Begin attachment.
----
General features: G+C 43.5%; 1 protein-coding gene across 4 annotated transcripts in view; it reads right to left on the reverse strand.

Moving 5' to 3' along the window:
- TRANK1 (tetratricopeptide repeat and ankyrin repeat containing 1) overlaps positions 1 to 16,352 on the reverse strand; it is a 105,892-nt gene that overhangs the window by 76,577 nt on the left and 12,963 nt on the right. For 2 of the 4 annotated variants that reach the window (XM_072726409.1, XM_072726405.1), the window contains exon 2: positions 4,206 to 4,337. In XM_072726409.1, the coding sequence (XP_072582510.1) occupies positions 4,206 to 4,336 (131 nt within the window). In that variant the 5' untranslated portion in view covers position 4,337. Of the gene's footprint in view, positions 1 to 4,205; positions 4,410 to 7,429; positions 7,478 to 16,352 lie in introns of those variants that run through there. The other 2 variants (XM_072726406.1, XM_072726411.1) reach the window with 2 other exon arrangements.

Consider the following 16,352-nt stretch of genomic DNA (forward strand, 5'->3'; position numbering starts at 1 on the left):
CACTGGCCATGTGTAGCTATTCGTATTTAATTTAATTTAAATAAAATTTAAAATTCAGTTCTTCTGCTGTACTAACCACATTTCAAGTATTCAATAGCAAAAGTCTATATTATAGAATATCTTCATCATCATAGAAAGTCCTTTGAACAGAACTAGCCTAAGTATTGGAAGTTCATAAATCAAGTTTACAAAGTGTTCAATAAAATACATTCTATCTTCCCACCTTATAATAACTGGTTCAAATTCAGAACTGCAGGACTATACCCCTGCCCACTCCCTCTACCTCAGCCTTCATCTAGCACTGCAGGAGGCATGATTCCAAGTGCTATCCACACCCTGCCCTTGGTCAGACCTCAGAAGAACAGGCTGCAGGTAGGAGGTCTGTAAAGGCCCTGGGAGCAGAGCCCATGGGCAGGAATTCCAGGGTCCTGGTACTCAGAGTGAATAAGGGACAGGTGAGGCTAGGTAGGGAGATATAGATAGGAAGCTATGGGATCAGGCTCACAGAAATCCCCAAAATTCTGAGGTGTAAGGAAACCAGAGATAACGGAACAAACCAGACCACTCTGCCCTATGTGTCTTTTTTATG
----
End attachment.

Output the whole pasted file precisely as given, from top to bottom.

General features: G+C 43.5%; 1 protein-coding gene across 4 annotated transcripts in view; it reads right to left on the reverse strand.

Moving 5' to 3' along the window:
- TRANK1 (tetratricopeptide repeat and ankyrin repeat containing 1) overlaps positions 1 to 16,352 on the reverse strand; it is a 105,892-nt gene that overhangs the window by 76,577 nt on the left and 12,963 nt on the right. For 2 of the 4 annotated variants that reach the window (XM_072726409.1, XM_072726405.1), the window contains exon 2: positions 4,206 to 4,337. In XM_072726409.1, the coding sequence (XP_072582510.1) occupies positions 4,206 to 4,336 (131 nt within the window). In that variant the 5' untranslated portion in view covers position 4,337. Of the gene's footprint in view, positions 1 to 4,205; positions 4,410 to 7,429; positions 7,478 to 16,352 lie in introns of those variants that run through there. The other 2 variants (XM_072726406.1, XM_072726411.1) reach the window with 2 other exon arrangements.

Consider the following 16,352-nt stretch of genomic DNA (forward strand, 5'->3'; position numbering starts at 1 on the left):
CACTGGCCATGTGTAGCTATTCGTATTTAATTTAATTTAAATAAAATTTAAAATTCAGTTCTTCTGCTGTACTAACCACATTTCAAGTATTCAATAGCAAAAGTCTATATTATAGAATATCTTCATCATCATAGAAAGTCCTTTGAACAGAACTAGCCTAAGTATTGGAAGTTCATAAATCAAGTTTACAAAGTGTTCAATAAAATACATTCTATCTTCCCACCTTATAATAACTGGTTCAAATTCAGAACTGCAGGACTATACCCCTGCCCACTCCCTCTACCTCAGCCTTCATCTAGCACTGCAGGAGGCATGATTCCAAGTGCTATCCACACCCTGCCCTTGGTCAGACCTCAGAAGAACAGGCTGCAGGTAGGAGGTCTGTAAAGGCCCTGGGAGCAGAGCCCATGGGCAGGAATTCCAGGGTCCTGGTACTCAGAGTGAATAAGGGACAGGTGAGGCTAGGTAGGGAGATATAGATAGGAAGCTATGGGATCAGGCTCACAGAAATCCCCAAAATTCTGAGGTGTAAGGAAACCAGAGATAACGGAACAAACCAGACCACTCTGCCCTATGTGTCTTTTTTATG